J. Doe Newmann J. Doe Newmann - 2 months ago 14
C Question

Pointer of substring from pointer of string

I'm quite new to C and struggle with the following.


Consider a string (pointer to an array of characters), containing an arbitrary amount of unsigned bytes, in our case, let it be
programming
. Write a function, which returns a pointer to a new location in memory (but not allocated with
malloc
), containing the substring of arbitrary but fixed size, at an arbitrary offset - in our case, let it be
gramm
.


I tried with the following:

unsigned char* newptr(unsigned char* p, int offset, int size) {
unsigned char r[size];
memcpy(r, p + offset, size + 1);
return r;
}


but it errors with
Segmentation fault
. Otherwise

unsigned char* newptr = oldptr + offset;


works but it doesn't solve the problem with the fixed size - I don't want the rest of chars belonging to the pointer.

Thanks in advance and sorry if the question was asked before, I just couldn't find anything of help.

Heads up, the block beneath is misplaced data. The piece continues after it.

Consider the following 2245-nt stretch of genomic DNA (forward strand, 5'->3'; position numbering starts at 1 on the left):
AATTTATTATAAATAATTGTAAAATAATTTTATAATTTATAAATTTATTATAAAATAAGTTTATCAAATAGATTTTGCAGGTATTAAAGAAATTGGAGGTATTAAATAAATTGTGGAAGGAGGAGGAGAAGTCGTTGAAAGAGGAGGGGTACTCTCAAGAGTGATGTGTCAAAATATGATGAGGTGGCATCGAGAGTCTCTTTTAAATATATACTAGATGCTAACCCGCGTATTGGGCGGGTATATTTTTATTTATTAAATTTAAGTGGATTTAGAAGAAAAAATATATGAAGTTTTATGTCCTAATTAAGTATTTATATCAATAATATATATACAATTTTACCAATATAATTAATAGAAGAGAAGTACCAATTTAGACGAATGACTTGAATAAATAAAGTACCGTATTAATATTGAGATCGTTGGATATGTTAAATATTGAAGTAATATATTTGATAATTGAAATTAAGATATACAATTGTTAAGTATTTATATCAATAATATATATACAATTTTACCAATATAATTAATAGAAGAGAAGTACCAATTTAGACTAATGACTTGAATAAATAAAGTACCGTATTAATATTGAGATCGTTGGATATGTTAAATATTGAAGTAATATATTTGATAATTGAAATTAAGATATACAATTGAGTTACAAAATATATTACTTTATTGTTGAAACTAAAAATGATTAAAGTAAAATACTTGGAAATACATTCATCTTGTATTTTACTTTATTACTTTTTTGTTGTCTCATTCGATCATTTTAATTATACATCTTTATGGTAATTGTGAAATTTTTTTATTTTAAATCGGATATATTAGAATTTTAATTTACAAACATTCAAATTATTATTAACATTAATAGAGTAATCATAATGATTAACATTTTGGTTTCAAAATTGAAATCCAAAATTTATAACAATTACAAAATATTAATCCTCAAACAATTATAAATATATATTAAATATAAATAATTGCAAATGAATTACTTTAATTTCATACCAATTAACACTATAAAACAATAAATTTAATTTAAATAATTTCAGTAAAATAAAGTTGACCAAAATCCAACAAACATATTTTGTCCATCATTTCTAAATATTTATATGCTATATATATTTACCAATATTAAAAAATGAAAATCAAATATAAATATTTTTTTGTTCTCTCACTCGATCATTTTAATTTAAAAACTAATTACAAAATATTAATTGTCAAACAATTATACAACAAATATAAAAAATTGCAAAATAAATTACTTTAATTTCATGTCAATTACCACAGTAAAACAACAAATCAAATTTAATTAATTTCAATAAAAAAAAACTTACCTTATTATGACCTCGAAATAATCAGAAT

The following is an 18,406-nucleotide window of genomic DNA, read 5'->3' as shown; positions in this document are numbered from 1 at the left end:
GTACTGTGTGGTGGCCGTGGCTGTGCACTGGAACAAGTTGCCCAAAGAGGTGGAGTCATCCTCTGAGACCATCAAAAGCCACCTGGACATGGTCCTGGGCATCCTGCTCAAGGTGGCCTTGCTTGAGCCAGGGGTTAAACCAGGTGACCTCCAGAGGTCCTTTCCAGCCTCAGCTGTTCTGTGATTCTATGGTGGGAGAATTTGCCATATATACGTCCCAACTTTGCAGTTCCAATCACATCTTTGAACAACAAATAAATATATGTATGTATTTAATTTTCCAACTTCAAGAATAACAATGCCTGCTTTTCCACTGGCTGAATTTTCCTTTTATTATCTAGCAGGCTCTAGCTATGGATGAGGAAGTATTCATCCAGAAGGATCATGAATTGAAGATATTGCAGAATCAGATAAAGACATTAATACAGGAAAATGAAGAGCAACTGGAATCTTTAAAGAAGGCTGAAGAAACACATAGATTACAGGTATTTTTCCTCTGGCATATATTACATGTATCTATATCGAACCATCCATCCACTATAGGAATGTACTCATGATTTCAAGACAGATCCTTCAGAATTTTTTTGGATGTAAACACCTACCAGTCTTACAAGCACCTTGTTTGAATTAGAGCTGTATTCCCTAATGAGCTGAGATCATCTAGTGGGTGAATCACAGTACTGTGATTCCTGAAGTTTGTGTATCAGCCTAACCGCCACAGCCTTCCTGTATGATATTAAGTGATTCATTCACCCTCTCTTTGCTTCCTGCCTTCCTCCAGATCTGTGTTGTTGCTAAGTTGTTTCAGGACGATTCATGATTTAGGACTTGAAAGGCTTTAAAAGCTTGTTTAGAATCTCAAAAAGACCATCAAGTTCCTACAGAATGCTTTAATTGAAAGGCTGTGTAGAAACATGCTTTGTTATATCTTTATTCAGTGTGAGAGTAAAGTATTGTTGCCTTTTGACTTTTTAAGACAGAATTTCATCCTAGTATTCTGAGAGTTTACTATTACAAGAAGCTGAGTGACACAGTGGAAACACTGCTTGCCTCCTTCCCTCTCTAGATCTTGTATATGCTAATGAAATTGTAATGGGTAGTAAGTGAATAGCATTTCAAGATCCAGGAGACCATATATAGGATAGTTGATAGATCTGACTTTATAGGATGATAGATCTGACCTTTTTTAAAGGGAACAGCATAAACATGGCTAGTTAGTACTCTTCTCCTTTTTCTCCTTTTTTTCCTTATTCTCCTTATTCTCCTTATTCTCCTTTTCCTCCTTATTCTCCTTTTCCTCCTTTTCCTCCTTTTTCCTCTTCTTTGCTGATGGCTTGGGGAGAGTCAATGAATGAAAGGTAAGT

Answer

Some possible solutions, all them are not very good:

Using global buffer (using global variable is bad practice and if you call the function again it rewrites the buffer, buffer has fixed size and it must be larger then your size):

unsigned char r[100000];

unsigned char* newptr(unsigned char* p, int offset, int size) {
    memcpy(r, p + offset, size);
    r[size] = '\0'
    return r;
 }

Using static local buffer (has mostly the same problems as solution with global buffer):

unsigned char* newptr(unsigned char* p, int offset, int size) {
    static unsigned char r[100000];        
    memcpy(r, p + offset, size);
    r[size] = '\0'
    return r;
}

Using memory of input variable as buffer (the problem is then *p changes after the function call)

unsigned char* newptr(unsigned char* p, int offset, int size) {
    p[offset + size] = '\0'
    return p + offset;
}

Passing allocated buffer into function:

unsigned char* newptr(unsigned char* p, int offset, int size, unsigned int* r) {
    memcpy(r, p + offset, size);
    r[size] = '\0'
    return r;
}